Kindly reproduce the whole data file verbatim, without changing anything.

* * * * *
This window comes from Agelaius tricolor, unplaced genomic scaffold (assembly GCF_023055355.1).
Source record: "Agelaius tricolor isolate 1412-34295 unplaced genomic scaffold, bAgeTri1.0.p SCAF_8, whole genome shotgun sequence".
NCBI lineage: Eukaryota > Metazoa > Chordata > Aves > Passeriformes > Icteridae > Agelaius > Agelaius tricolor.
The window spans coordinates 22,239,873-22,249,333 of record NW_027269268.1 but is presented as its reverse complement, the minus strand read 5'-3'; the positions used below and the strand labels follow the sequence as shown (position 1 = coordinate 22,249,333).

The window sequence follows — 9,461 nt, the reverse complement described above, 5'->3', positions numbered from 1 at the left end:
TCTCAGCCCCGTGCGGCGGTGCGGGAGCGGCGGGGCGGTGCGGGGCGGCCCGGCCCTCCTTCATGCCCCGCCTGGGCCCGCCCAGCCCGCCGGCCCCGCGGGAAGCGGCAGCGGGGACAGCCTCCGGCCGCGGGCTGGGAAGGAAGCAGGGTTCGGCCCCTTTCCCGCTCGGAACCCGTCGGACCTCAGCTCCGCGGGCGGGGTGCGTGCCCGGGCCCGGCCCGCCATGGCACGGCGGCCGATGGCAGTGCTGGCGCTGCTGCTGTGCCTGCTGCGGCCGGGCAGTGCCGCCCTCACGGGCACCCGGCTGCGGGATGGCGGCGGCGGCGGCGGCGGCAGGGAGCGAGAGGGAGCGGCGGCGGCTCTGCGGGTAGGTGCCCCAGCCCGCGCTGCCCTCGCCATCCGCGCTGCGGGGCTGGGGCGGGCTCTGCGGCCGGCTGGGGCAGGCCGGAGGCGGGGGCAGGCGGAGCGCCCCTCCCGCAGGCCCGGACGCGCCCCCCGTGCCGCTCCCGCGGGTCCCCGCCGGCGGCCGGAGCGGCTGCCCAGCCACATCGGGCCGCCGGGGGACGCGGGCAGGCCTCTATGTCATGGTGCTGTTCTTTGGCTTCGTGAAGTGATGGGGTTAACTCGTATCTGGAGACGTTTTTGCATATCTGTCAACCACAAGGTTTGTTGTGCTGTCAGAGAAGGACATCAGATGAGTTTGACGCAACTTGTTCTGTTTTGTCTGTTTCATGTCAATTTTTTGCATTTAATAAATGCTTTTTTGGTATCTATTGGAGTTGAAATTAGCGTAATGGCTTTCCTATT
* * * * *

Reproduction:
This window comes from Agelaius tricolor, unplaced genomic scaffold (assembly GCF_023055355.1).
Source record: "Agelaius tricolor isolate 1412-34295 unplaced genomic scaffold, bAgeTri1.0.p SCAF_8, whole genome shotgun sequence".
NCBI lineage: Eukaryota > Metazoa > Chordata > Aves > Passeriformes > Icteridae > Agelaius > Agelaius tricolor.
The window spans coordinates 22,239,873-22,249,333 of record NW_027269268.1 but is presented as its reverse complement, the minus strand read 5'-3'; the positions used below and the strand labels follow the sequence as shown (position 1 = coordinate 22,249,333).

The window sequence follows — 9,461 nt, the reverse complement described above, 5'->3', positions numbered from 1 at the left end:
TCTCAGCCCCGTGCGGCGGTGCGGGAGCGGCGGGGCGGTGCGGGGCGGCCCGGCCCTCCTTCATGCCCCGCCTGGGCCCGCCCAGCCCGCCGGCCCCGCGGGAAGCGGCAGCGGGGACAGCCTCCGGCCGCGGGCTGGGAAGGAAGCAGGGTTCGGCCCCTTTCCCGCTCGGAACCCGTCGGACCTCAGCTCCGCGGGCGGGGTGCGTGCCCGGGCCCGGCCCGCCATGGCACGGCGGCCGATGGCAGTGCTGGCGCTGCTGCTGTGCCTGCTGCGGCCGGGCAGTGCCGCCCTCACGGGCACCCGGCTGCGGGATGGCGGCGGCGGCGGCGGCGGCAGGGAGCGAGAGGGAGCGGCGGCGGCTCTGCGGGTAGGTGCCCCAGCCCGCGCTGCCCTCGCCATCCGCGCTGCGGGGCTGGGGCGGGCTCTGCGGCCGGCTGGGGCAGGCCGGAGGCGGGGGCAGGCGGAGCGCCCCTCCCGCAGGCCCGGACGCGCCCCCCGTGCCGCTCCCGCGGGTCCCCGCCGGCGGCCGGAGCGGCTGCCCAGCCACATCGGGCCGCCGGGGGACGCGGGCAGGCCTCTATGTCATGGTGCTGTTCTTTGGCTTCGTGAAGTGATGGGGTTAACTCGTATCTGGAGACGTTTTTGCATATCTGTCAACCACAAGGTTTGTTGTGCTGTCAGAGAAGGACATCAGATGAGTTTGACGCAACTTGTTCTGTTTTGTCTGTTTCATGTCAATTTTTTGCATTTAATAAATGCTTTTTTGGTATCTATTGGAGTTGAAATTAGCGTAATGGCTTTCCTATT